Mosquito and Vector Control Having a Busy Year

Mosquito and Vector Control Having a Busy Year

KMIR

It has been quite the year of mosquito activity in the Coachella Valley. Vector control is now changing how they battle the bugs. 

The Coachella Valley Mosquito and Vector Control District says it has been a busy year, but for unusual reasons. That is because they are finding less infected mosquitoes in what used to be highly infested areas, but are now finding more infected mosquitoes scattered around the valley. This development, according to the district, is very resource- intensive. "It’s dividing our resources somewhat and making it a bit more difficult to operate, eventhough we don’t have the viruses, it’s not focused into more localized areas," Interim Operations Manager at the Coachella Valley Mosquito and Vector Control District Rodney Chamberlain said.

Although there are less mosquitoes carrying deadly viruses compared to last year, the district is still juggling three different issues. St. Louis encephalitis and West Nile viruses found in mosquitoes in the valley and for the first time, an invasive mosquito species called aedes aegytpti, which is capable of transmitting deadly viruses such Dengue, Chikungunya and Zika.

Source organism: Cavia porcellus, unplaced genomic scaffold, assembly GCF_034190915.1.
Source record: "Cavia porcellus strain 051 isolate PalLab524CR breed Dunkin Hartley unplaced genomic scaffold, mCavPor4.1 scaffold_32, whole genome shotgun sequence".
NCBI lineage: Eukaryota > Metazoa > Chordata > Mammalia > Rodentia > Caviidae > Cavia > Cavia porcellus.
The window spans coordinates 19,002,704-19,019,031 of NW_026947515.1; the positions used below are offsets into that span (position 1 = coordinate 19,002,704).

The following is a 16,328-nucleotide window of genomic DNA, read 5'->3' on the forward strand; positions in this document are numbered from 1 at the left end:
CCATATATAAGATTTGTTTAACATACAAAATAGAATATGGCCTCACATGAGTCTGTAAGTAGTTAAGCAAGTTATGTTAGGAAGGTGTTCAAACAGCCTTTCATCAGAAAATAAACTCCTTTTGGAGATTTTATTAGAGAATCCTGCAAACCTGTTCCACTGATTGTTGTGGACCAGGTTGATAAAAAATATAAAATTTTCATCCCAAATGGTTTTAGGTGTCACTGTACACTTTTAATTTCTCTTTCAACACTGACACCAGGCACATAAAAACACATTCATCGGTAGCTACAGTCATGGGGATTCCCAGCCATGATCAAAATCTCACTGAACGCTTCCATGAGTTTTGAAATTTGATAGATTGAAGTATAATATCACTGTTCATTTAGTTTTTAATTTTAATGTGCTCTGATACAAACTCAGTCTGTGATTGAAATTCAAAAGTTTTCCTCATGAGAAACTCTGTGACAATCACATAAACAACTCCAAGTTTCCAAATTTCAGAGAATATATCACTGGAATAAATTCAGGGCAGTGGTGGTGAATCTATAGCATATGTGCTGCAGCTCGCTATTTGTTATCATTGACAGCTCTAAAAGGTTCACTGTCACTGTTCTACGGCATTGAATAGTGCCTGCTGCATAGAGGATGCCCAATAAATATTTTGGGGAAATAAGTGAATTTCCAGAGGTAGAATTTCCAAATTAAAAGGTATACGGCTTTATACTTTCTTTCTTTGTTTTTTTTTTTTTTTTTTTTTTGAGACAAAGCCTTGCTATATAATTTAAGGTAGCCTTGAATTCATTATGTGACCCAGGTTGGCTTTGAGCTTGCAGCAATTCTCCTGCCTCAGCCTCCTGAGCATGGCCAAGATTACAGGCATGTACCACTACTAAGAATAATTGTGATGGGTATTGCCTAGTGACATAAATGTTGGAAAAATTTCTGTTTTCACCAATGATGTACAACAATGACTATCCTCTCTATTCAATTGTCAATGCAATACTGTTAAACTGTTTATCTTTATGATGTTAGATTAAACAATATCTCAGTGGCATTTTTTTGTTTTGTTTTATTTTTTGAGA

All of which are scattered throughout the valley. "They are all small fires, and we are trying to maintain all of our resources we have available to affectively knock them out simultaneouls," Chamberlain said.

In an effort to reduce the number of mosquitoes and interrupt transmission of the viruses, the district will conduct ultra-low volume applications (spraying) in areas where the virus-positive mosquitoes were trapped. "We are doing ground door to door, we are doing enhanced surveillance, which means when we do find positives, we go out and locate those breeding sites, we are doing ground ULV and then we bring in aircraft to do so more from the air which we can cover more acreage," he added.

Although the numbers are not as alarming as last year, experts say residents should not take things lightly. "People should remember some standard precautions, insect repellent, long sleeve shirts and pants is certainly warranted," Chamberlain said.

District officials say truck-mounted sprayings are scheduled to begin tomorrow. Next week, the sprayings will be carried out by helicopter. Meantime, the district expects their crews to remain this busy the entire year.